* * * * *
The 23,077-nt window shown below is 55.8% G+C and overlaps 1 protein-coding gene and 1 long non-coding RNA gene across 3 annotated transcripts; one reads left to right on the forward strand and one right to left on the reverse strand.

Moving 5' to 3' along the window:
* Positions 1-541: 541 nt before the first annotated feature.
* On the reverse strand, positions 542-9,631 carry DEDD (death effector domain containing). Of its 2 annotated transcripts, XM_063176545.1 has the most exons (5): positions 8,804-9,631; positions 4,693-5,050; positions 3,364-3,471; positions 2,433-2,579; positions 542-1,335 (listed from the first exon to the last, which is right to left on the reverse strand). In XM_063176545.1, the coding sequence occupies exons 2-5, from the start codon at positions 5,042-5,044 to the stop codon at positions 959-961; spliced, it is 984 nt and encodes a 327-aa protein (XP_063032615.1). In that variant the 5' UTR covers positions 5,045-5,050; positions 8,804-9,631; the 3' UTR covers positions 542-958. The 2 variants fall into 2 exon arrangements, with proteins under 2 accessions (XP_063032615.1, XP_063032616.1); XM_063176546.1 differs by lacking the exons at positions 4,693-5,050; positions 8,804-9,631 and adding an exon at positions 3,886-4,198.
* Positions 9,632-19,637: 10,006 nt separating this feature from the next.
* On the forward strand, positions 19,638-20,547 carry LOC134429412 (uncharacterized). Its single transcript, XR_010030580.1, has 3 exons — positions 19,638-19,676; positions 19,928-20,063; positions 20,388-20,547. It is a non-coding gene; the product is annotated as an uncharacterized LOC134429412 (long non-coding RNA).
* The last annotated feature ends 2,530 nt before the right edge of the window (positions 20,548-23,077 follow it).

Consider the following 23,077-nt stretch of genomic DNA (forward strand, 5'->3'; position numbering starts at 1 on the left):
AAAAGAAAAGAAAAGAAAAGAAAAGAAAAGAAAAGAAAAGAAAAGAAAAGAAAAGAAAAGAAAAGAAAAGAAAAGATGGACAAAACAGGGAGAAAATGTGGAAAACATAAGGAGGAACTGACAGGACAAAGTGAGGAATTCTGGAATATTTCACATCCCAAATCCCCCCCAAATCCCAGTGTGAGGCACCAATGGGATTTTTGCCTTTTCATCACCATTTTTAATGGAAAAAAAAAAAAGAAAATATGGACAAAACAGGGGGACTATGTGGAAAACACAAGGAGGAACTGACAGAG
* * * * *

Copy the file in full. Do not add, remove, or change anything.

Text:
The 23,077-nt window shown below is 55.8% G+C and overlaps 1 protein-coding gene and 1 long non-coding RNA gene across 3 annotated transcripts; one reads left to right on the forward strand and one right to left on the reverse strand.

Moving 5' to 3' along the window:
* Positions 1-541: 541 nt before the first annotated feature.
* On the reverse strand, positions 542-9,631 carry DEDD (death effector domain containing). Of its 2 annotated transcripts, XM_063176545.1 has the most exons (5): positions 8,804-9,631; positions 4,693-5,050; positions 3,364-3,471; positions 2,433-2,579; positions 542-1,335 (listed from the first exon to the last, which is right to left on the reverse strand). In XM_063176545.1, the coding sequence occupies exons 2-5, from the start codon at positions 5,042-5,044 to the stop codon at positions 959-961; spliced, it is 984 nt and encodes a 327-aa protein (XP_063032615.1). In that variant the 5' UTR covers positions 5,045-5,050; positions 8,804-9,631; the 3' UTR covers positions 542-958. The 2 variants fall into 2 exon arrangements, with proteins under 2 accessions (XP_063032615.1, XP_063032616.1); XM_063176546.1 differs by lacking the exons at positions 4,693-5,050; positions 8,804-9,631 and adding an exon at positions 3,886-4,198.
* Positions 9,632-19,637: 10,006 nt separating this feature from the next.
* On the forward strand, positions 19,638-20,547 carry LOC134429412 (uncharacterized). Its single transcript, XR_010030580.1, has 3 exons — positions 19,638-19,676; positions 19,928-20,063; positions 20,388-20,547. It is a non-coding gene; the product is annotated as an uncharacterized LOC134429412 (long non-coding RNA).
* The last annotated feature ends 2,530 nt before the right edge of the window (positions 20,548-23,077 follow it).

Consider the following 23,077-nt stretch of genomic DNA (forward strand, 5'->3'; position numbering starts at 1 on the left):
AAAAGAAAAGAAAAGAAAAGAAAAGAAAAGAAAAGAAAAGAAAAGAAAAGAAAAGAAAAGAAAAGAAAAGAAAAGATGGACAAAACAGGGAGAAAATGTGGAAAACATAAGGAGGAACTGACAGGACAAAGTGAGGAATTCTGGAATATTTCACATCCCAAATCCCCCCCAAATCCCAGTGTGAGGCACCAATGGGATTTTTGCCTTTTCATCACCATTTTTAATGGAAAAAAAAAAAAGAAAATATGGACAAAACAGGGGGACTATGTGGAAAACACAAGGAGGAACTGACAGAG